I understand that the two leading causes of death from dehydration is imbalance in electrolytes and loss of blood pressure. I'm trying to understand what role water is playing in these cases and how the loss of it causes these imbalances, focusing for now on the blood pressure angle.

While I understand that blood is made up heavily of water, I'm still a little confused why dehydration so quickly leads to drop in blood pressure. Why can't the body continue to pump the already existing blood through the body, where is it using the water to keep the blood pressure up and what vital function is no longer being performed that causes that pressure to drop?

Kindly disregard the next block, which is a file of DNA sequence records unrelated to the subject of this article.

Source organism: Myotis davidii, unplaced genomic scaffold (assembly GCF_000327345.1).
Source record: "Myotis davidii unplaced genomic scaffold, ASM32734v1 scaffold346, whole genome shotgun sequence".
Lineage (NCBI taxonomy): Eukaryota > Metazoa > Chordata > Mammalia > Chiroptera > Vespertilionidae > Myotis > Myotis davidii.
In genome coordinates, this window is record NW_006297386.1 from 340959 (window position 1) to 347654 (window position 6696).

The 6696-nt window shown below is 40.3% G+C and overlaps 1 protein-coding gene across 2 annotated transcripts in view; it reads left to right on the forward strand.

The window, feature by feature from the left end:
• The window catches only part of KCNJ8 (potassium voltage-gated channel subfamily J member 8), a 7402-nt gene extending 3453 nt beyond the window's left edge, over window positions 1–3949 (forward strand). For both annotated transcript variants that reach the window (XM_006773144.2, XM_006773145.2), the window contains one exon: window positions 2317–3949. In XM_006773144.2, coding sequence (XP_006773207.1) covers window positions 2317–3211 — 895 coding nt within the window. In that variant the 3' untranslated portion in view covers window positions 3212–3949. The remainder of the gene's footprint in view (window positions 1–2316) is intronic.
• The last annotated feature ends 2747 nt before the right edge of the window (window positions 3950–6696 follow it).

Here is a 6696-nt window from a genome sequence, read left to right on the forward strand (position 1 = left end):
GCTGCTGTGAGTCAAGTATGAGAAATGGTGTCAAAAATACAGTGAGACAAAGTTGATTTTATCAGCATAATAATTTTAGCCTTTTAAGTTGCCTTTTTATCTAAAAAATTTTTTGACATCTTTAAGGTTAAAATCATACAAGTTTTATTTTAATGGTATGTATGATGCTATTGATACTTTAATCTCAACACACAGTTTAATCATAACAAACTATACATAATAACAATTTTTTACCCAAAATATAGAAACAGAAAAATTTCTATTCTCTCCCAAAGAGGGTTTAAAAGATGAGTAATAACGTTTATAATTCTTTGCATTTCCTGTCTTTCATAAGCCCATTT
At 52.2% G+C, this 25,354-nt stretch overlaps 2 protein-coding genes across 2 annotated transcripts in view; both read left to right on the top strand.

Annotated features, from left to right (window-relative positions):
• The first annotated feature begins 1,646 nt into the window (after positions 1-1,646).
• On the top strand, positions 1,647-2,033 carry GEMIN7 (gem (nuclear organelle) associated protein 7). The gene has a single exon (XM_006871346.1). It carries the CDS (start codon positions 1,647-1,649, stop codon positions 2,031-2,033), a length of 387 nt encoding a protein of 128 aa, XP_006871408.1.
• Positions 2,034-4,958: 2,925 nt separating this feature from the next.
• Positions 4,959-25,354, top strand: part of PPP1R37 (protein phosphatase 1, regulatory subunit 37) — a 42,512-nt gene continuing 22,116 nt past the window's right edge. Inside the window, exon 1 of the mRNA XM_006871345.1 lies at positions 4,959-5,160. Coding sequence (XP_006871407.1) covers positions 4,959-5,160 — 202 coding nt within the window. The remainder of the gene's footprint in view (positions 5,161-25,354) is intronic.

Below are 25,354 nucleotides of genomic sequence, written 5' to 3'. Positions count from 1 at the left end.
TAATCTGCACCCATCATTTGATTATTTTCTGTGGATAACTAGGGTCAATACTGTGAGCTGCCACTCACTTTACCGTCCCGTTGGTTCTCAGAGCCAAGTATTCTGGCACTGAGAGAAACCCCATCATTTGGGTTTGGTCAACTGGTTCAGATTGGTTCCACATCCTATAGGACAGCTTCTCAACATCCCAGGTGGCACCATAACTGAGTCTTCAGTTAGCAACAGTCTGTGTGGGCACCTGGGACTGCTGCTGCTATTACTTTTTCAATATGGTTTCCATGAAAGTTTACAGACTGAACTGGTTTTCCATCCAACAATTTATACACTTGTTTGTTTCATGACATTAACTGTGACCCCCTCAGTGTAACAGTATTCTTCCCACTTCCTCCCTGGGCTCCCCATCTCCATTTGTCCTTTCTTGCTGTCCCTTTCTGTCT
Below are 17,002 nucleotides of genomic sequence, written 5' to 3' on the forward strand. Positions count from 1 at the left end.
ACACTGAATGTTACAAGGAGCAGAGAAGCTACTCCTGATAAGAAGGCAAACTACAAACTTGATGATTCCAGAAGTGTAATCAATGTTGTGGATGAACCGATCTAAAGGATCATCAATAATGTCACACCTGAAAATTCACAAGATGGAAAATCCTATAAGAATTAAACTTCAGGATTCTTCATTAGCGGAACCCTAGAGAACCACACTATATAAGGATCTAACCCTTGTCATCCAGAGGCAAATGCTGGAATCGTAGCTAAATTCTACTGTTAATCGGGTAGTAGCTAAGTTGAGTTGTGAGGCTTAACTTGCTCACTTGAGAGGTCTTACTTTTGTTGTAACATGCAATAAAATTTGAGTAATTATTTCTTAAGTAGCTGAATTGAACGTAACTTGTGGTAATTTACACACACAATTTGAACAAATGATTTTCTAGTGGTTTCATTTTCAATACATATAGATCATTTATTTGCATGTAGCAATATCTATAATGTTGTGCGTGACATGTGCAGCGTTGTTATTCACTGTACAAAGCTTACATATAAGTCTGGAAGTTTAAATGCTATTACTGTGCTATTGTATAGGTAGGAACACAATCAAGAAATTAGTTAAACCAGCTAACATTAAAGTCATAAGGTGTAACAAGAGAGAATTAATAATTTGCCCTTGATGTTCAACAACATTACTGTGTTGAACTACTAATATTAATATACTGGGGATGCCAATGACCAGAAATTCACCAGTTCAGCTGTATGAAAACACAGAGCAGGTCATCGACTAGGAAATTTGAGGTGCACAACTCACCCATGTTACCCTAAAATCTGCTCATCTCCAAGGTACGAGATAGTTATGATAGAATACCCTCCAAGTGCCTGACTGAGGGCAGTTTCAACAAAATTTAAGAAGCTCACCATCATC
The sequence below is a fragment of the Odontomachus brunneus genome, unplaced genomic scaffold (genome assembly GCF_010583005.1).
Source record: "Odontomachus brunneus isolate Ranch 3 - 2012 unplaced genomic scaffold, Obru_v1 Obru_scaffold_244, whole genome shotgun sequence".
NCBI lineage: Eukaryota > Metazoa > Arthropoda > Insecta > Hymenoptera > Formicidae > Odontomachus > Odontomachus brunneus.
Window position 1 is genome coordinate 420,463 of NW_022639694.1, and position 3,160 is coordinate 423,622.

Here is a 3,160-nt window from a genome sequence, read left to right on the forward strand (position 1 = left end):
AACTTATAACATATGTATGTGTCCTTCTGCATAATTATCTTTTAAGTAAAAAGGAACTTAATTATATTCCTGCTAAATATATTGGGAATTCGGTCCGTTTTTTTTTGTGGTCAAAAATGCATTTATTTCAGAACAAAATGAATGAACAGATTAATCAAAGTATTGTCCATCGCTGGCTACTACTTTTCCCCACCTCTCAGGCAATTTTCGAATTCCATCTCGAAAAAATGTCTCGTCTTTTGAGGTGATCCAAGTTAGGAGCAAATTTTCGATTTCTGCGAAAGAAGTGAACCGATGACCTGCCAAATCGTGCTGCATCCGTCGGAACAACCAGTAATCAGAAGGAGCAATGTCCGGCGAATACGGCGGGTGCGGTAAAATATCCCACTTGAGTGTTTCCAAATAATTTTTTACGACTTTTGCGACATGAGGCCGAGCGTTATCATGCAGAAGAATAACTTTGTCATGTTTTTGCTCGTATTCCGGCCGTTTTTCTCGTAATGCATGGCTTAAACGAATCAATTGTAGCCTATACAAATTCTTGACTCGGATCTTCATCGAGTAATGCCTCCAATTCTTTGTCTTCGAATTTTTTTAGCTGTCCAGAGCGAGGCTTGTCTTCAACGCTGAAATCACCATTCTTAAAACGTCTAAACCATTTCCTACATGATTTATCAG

• $\begingroup$ Hmm.... So I can imagine, that because of a reduced water level in the blood, it becomes more sticky and is pumped harder through the vessels. This may decrease the blood pressure $\endgroup$ – SeRe Jul 22 '16 at 23:51
  • $\begingroup$ May this article helps you, too :) reddit.com/r/askscience/comments/31ini6/… $\endgroup$ – SeRe Jul 23 '16 at 1:14

The blood pressure is the exertion of force upon the blood vessels by the blood fluids. Thus having less fluids will results in decreased pressure.


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